The runoff elections will decide the winner in four council races, two that feature incumbents. This is Harris County Clerk Stan Stanart:
“More name I.D. you have, of course that always helps a candidate. But also, you gotta represent your constituents. So you know, it’s interesting. Everyone needs to look at the candidates. Look at how they’ve represented you, and then go out and vote accordingly.”
For the 5th time since 2007 — counting general elections and runoffs — Jolanda Jones and Jack Christie faceoff for the At-Large Position 5 seat, while District A Council Member Brenda Stardig defends her seat against civic club president Helena Brown.
In District B, Alvin Byrd, an aide to term-limited Council Member Jarvis Johnson, faces nonprofit director Jerry Davis.
In the At-Large 2 race to succeed term-limited Council Member Sue Lovell, perennial candidate and pastor Andrew Burks goes up against former state Rep. Kristi Thibaut.
Stanart says if you didn’t get to vote in the general election, you can still vote. As far as whether you live in the city limits:
“Just having a Houston mailing address, does not always mean that you are in the city of Houston. Go look at your trash can, does it say city of Houston on it? Are you paying city of Houston taxes? You can always go to Harris Votes-dot-com, look yourself up. If you’re not in the city of Houston, it will tell you.”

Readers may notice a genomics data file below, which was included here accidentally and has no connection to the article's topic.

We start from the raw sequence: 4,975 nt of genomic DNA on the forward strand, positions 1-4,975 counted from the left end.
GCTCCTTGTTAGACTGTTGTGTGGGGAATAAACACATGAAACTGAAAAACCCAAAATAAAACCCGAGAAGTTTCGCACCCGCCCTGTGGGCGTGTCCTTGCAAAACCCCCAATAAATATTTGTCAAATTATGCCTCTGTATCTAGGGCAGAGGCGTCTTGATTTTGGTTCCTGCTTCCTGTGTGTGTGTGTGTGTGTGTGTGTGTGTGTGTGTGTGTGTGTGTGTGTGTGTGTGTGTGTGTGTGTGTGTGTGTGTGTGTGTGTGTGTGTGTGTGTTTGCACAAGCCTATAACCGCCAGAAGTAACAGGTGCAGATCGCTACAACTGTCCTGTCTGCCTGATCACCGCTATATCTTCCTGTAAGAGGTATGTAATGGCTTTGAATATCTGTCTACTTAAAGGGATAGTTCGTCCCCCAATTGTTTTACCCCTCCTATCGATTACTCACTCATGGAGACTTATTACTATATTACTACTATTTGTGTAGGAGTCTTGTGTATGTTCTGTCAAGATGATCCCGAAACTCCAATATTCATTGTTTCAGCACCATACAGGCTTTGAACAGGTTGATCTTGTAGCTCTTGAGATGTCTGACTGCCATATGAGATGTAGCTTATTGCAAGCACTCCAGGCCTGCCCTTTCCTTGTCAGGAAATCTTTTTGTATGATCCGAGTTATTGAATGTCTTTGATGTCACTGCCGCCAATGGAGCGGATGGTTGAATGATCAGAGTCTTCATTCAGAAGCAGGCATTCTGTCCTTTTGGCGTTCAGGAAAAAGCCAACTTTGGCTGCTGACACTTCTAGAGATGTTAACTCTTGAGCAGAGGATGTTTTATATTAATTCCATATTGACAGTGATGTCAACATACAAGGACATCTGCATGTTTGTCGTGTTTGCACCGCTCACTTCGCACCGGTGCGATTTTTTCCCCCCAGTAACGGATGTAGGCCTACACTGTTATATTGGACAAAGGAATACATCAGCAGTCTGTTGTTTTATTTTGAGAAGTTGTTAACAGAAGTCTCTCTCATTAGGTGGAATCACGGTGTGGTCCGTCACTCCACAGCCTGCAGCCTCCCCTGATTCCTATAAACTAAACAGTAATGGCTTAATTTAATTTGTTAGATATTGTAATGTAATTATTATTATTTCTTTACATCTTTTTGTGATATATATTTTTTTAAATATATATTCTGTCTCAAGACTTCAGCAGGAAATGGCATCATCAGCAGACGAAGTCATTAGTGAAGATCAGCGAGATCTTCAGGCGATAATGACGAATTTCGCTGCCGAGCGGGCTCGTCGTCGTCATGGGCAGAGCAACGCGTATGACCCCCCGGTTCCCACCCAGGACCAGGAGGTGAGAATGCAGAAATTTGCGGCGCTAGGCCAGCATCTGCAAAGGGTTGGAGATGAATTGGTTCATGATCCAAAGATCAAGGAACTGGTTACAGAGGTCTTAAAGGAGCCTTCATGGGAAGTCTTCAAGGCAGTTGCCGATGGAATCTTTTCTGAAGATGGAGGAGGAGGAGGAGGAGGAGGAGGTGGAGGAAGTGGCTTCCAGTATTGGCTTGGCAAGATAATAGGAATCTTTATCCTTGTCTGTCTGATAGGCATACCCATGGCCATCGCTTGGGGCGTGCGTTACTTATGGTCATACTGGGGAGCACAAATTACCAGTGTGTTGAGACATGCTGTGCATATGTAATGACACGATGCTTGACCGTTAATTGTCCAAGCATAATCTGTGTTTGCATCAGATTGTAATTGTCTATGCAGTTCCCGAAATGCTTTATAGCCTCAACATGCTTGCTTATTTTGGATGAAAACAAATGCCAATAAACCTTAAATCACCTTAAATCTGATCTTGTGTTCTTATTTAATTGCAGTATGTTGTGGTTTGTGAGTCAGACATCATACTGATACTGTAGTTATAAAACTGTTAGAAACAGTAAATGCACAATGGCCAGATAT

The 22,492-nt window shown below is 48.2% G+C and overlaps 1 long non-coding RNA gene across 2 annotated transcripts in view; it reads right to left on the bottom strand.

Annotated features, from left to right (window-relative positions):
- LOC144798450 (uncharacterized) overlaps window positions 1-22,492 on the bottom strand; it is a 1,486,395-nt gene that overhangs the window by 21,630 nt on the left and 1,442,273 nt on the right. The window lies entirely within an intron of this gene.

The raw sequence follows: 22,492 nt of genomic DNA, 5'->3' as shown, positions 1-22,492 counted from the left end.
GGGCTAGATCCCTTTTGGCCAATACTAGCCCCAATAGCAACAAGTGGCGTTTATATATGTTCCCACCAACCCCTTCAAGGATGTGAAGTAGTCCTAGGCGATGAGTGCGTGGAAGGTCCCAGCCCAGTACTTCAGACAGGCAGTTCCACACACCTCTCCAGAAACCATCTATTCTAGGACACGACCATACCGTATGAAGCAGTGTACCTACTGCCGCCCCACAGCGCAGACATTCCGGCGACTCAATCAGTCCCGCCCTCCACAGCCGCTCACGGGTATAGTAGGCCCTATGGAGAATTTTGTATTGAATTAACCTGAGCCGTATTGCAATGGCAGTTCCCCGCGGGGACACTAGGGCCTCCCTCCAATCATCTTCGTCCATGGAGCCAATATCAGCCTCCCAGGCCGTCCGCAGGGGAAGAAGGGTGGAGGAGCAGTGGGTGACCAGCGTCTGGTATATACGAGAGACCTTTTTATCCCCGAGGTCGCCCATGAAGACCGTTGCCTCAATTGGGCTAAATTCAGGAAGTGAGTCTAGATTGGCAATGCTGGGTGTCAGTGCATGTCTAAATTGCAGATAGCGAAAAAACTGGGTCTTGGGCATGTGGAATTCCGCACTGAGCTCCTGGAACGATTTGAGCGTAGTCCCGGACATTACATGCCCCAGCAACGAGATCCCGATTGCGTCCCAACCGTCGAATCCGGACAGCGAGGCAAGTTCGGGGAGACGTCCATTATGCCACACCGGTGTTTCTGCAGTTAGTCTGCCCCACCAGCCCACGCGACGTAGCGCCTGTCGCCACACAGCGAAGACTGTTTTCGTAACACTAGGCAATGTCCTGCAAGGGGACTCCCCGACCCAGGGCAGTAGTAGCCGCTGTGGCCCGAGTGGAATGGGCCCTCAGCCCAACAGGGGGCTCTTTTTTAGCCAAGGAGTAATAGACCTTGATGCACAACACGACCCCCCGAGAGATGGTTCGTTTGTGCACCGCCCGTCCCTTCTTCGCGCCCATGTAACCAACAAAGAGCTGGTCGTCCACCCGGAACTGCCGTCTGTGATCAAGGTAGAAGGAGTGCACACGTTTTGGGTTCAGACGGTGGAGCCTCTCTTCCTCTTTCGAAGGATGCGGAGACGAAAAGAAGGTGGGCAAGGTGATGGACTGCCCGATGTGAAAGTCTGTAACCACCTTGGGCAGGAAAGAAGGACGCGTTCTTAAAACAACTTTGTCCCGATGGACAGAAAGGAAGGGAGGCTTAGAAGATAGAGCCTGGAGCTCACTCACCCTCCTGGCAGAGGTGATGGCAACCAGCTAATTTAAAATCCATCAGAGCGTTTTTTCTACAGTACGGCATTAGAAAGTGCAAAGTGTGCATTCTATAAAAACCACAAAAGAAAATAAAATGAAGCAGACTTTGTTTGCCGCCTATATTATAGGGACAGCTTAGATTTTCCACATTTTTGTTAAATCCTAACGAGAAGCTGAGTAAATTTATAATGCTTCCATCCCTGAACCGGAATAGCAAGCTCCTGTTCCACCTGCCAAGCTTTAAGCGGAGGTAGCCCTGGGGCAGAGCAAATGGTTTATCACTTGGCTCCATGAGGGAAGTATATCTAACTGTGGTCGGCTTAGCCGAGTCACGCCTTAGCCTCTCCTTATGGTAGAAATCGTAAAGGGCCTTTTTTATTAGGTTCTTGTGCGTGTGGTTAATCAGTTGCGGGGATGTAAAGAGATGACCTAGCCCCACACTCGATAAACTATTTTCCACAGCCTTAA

There are almost 400 precinct locations that will take your vote. Stanart says it’s a pricey proposition that allows you to exercise your right.
“Looking at both of them together, it’ll be a little over a million dollars for the regular election and the runoff election. And the city of Houston, they’re the ones paying for this ultimately. That’s what they want to do, is keep on serving the citizens by providing plenty of places to go vote.”
PH: “Regardless if one precinct might just attract a trickle, and another might a mass?”
Stanart: “It’s also fortunate for you, is that you must vote in your precinct also. It’s not like early voting. So make sure you find out where your specific polling location is by going to Harris Votes-dot-com.”
He says historically, turnout on runoff election day is usually double of what comes out during early voting.
“We have about 920,000 people, registered voters in the city of Houston, and I expect we’ll have a little over 50,000. So, that’s gonna put us you know, maybe six percent if everything goes good. But hey, blow me away! Surprise me. It’s a wonderful Saturday, you don’t have any excuses.”